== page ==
Barbara Kruger, edited by Yilmaz Dziewior; with an essay by Yilmaz Dziewior and a conversation between Beatriz Colomina, Mark Wigley, and Barbara Kruger – she made considerable contributions to the design – will be published by KUB in December. A limited edition »Du willst es. Du kaufst es. Du vergisst es.« (‘You want it. You buy it. You forget it.’), comprising 8 archival pigment prints, plus a stamped artist’s proof, is available via c.schneider@kunsthaus-bregenz.at

Images from top
Stage design for Reflections,
Théâtre du Châtelet in Paris, France
LA Dance Project 2013

Belief+Doubt, 2012
Installation view
Hirshhorn Museum and Sculpture Garden,
Washington DC, USA
Photo Cathy Carver
Courtesy of Hirshhorn Museum
and Sculpture Garden,
Washington DC, USA

Untitled (Your body is a battleground), 1989
Photographic silkscreen on vinyl
The Broad Art Foundation Collection,
Santa Monica, California, USA
Courtesy of Mary Boone Gallery, New York, USA

Untitled (Ist blinder Idealismus reaktionär?), 2013
Photomontage for the KUB Billboards
Seestraße, Bregenz, Austria

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The publishers of The Blog insist that all images supplied for publication in our posts are cleared for that use before being sent to us. Whether pictures are sent to us as email attachments or made available as downloadable files, any responsibility for fees which may, under any circumstances, fall due, must be borne by the source supplier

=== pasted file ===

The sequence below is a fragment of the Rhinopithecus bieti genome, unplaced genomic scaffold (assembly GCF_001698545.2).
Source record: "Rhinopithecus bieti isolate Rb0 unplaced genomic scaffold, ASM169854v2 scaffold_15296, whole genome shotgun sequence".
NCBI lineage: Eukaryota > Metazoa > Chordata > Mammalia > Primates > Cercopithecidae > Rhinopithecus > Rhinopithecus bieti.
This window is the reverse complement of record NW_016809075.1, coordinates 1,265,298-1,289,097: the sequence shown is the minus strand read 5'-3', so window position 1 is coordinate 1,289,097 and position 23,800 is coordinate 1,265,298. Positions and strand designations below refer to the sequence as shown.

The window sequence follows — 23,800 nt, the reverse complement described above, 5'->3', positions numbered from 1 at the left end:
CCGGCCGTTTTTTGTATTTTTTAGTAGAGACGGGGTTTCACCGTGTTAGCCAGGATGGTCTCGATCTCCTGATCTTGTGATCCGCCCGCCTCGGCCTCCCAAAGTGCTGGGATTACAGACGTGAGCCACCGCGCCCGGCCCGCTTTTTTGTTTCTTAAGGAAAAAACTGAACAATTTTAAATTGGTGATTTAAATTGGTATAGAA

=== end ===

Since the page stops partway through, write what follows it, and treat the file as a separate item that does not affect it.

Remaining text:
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Art | Richard Serra Draws

Friday, April 12th, 2013

Richard Serra: Double Rifts
Gagosian Gallery
Beverly Hills, California, USA
17th April – 1st June 1, 2013

Richard Serra draws. Richard Sera sculpts. He sees each as an autonomous activity. He doesn’t make drawings of the sculptures he intends to create – he makes models. Neither does he make drawings of his finished sculptures.

Serra, born in 1938 and probably the world’s best-known contemporary sculptor, who has produced large-scale, site specific pieces for clients around the globe, and whose work has been celebrated in two retrospectives at The Museum of Modern Art, twenty years apart, whose major recent drawing exhibitions include Richard Serra Drawings: Work Comes Out of Work, Kunsthaus Bregenz (2008); Richard Serra Drawings: A Retrospective, Metropolitan Museum of Art, New York (2010 – travelled to San Francisco Museum of Modern Art and the Menil Collection, Houston in 2012) was drawing long before he became a sculptor. In San Francisco where he grew up, his proud mother would introduce her young son, who sketched on pink butchers’ roll paper, as Richard ‘The Artist’.

Richard Serra doesn’t paint. As a student at Yale – where he was accepted on the strength of 12 drawings – he painted, but he paints no more. Paintings, in his opinion, are produced with the viewer in mind, while drawings are for the artist. Drawing every day, Serra insists that the practice is primary to artists and gives them grounding. He would always rather look at someone’s drawings – Van Gogh’s, Rembrandt’s – than at their paintings. Indeed drawing to him, reveals far more than painting about the way an artist thinks and sees.